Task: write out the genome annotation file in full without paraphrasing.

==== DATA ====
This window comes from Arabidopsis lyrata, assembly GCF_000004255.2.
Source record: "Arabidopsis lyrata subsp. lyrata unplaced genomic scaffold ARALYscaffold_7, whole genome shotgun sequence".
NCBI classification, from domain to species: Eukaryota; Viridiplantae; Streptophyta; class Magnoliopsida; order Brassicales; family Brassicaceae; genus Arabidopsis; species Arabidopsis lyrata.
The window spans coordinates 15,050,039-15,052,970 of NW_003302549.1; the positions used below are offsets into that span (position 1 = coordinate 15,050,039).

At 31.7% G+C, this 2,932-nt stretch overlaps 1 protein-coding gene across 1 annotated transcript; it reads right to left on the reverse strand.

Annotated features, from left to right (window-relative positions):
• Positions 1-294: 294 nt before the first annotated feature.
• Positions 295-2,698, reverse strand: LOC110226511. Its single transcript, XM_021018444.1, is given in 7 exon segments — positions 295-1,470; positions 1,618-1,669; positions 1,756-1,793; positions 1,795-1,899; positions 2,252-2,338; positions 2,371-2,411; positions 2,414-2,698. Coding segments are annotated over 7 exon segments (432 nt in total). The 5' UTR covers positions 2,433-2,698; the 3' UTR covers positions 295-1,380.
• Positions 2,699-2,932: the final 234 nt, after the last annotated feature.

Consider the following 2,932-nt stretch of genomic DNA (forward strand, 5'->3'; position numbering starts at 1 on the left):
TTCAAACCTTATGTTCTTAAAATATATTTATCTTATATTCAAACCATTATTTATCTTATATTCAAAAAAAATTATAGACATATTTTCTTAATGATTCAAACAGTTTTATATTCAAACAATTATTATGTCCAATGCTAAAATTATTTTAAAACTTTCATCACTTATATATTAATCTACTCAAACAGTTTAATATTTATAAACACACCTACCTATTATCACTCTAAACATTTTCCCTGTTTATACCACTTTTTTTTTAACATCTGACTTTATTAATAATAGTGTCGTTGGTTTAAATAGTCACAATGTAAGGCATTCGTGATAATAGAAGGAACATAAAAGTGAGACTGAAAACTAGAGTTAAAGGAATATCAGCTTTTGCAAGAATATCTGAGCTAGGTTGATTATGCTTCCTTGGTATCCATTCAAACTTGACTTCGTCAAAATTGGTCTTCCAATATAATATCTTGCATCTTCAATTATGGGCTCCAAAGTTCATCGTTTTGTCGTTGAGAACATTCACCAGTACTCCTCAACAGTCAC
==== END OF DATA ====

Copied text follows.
This window comes from Arabidopsis lyrata, assembly GCF_000004255.2.
Source record: "Arabidopsis lyrata subsp. lyrata unplaced genomic scaffold ARALYscaffold_7, whole genome shotgun sequence".
NCBI classification, from domain to species: Eukaryota; Viridiplantae; Streptophyta; class Magnoliopsida; order Brassicales; family Brassicaceae; genus Arabidopsis; species Arabidopsis lyrata.
The window spans coordinates 15,050,039-15,052,970 of NW_003302549.1; the positions used below are offsets into that span (position 1 = coordinate 15,050,039).

At 31.7% G+C, this 2,932-nt stretch overlaps 1 protein-coding gene across 1 annotated transcript; it reads right to left on the reverse strand.

Annotated features, from left to right (window-relative positions):
• Positions 1-294: 294 nt before the first annotated feature.
• Positions 295-2,698, reverse strand: LOC110226511. Its single transcript, XM_021018444.1, is given in 7 exon segments — positions 295-1,470; positions 1,618-1,669; positions 1,756-1,793; positions 1,795-1,899; positions 2,252-2,338; positions 2,371-2,411; positions 2,414-2,698. Coding segments are annotated over 7 exon segments (432 nt in total). The 5' UTR covers positions 2,433-2,698; the 3' UTR covers positions 295-1,380.
• Positions 2,699-2,932: the final 234 nt, after the last annotated feature.

Consider the following 2,932-nt stretch of genomic DNA (forward strand, 5'->3'; position numbering starts at 1 on the left):
TTCAAACCTTATGTTCTTAAAATATATTTATCTTATATTCAAACCATTATTTATCTTATATTCAAAAAAAATTATAGACATATTTTCTTAATGATTCAAACAGTTTTATATTCAAACAATTATTATGTCCAATGCTAAAATTATTTTAAAACTTTCATCACTTATATATTAATCTACTCAAACAGTTTAATATTTATAAACACACCTACCTATTATCACTCTAAACATTTTCCCTGTTTATACCACTTTTTTTTTAACATCTGACTTTATTAATAATAGTGTCGTTGGTTTAAATAGTCACAATGTAAGGCATTCGTGATAATAGAAGGAACATAAAAGTGAGACTGAAAACTAGAGTTAAAGGAATATCAGCTTTTGCAAGAATATCTGAGCTAGGTTGATTATGCTTCCTTGGTATCCATTCAAACTTGACTTCGTCAAAATTGGTCTTCCAATATAATATCTTGCATCTTCAATTATGGGCTCCAAAGTTCATCGTTTTGTCGTTGAGAACATTCACCAGTACTCCTCAACAGTCAC